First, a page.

Estate planning in New York is for young adults, too

by | Mar 15, 2014 | Estate Planning |

Children who are faced with medical decisions have their parents to act as decision makers in the process. When a person turns 18 years old, however, the parent’s right to make medical decisions for the child isn’t necessarily a given right. In New York, anyone over 18 who is mentally competent has the right to decide who can make medical decisions for them.

While advance care directives are usually associated with the elderly and aging population, even young adults can benefit from having these directives in place. One of the most important decisions of an advance directive is deciding who will be in charge of making medical decisions if you are unable to make those decisions yourself. The person you give this responsibility to is known as your health care proxy.

In New York, your health care proxy will have to make sure that your wishes are followed because a living will isn’t legally binding in the state. Your health care proxy should know your wishes about resuscitation and other medical treatments.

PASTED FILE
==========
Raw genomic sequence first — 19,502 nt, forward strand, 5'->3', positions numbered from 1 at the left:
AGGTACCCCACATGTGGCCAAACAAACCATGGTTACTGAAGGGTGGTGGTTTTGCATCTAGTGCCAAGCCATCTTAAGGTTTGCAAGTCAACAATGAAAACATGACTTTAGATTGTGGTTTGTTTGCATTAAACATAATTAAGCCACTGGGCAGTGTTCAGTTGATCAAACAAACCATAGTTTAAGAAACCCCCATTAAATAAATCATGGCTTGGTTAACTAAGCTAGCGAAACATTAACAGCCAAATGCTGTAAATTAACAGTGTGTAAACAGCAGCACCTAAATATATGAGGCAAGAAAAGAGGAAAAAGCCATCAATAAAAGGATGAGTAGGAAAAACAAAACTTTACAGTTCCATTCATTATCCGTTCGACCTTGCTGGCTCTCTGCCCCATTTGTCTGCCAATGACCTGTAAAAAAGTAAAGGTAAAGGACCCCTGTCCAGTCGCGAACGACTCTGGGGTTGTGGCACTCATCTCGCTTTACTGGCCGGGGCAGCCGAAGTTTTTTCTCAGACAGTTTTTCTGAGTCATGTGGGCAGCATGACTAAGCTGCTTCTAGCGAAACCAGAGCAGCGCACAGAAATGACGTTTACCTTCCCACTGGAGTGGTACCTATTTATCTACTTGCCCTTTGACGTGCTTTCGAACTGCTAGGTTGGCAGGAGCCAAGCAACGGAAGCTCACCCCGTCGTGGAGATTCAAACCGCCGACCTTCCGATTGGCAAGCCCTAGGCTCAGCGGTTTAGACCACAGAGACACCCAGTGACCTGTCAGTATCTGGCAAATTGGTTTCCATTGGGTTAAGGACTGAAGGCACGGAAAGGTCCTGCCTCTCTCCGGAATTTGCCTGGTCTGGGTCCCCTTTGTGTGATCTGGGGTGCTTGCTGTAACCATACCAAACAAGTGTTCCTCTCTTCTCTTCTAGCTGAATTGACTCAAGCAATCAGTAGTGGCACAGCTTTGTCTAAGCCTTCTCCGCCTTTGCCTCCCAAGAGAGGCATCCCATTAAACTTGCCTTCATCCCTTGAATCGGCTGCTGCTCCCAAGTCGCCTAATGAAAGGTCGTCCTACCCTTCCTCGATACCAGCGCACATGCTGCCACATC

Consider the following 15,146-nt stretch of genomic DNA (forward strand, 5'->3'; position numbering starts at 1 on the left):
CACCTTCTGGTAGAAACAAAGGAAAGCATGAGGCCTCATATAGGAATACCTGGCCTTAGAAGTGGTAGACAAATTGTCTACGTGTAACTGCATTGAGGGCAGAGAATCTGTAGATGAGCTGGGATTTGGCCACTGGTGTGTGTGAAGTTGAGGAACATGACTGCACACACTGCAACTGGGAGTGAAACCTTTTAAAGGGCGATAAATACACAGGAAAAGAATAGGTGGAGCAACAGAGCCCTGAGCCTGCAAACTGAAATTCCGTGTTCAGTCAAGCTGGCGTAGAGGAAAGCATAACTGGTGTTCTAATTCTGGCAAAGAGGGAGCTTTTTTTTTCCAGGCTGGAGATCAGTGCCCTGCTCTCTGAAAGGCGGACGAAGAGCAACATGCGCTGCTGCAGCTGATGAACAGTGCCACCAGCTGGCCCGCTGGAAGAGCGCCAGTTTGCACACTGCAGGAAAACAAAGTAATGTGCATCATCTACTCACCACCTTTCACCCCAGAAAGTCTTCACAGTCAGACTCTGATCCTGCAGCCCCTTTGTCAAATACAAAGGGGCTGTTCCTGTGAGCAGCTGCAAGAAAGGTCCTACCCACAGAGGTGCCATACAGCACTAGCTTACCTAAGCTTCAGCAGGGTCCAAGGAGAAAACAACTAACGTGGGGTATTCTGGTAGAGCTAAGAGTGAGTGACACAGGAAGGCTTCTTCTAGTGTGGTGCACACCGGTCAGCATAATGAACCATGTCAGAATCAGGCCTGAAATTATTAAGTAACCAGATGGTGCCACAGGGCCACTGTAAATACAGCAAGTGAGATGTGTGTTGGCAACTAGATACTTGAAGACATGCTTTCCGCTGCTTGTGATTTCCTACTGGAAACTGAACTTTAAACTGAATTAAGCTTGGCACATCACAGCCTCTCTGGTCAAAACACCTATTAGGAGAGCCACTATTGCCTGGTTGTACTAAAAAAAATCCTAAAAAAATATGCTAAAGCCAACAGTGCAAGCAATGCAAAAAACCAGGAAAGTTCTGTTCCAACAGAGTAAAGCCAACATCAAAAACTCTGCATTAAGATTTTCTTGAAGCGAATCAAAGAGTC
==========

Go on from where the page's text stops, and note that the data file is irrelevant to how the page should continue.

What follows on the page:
When you name a health care proxy, you should choose someone who can make difficult decision that are in your best interest. The person might have to make these during emotionally charged times.

By naming a health care proxy, you aren’t turning over your decision making rights to the person unless you are considered incompetent. In order to be considered incompetent, two doctors must say that you can’t make decisions on your own.

Creating a comprehensive advance directive might be a bit challenging. Seeking the advice of an estate planning attorney might help you to learn ways that you can ensure your wishes are followed and your affairs are handled properly.

Source: Poughkeepsie Journal, “Senior News: Decide who will make your medical decisions” Mary Kaye Dolan-Anderson, Mar. 08, 2014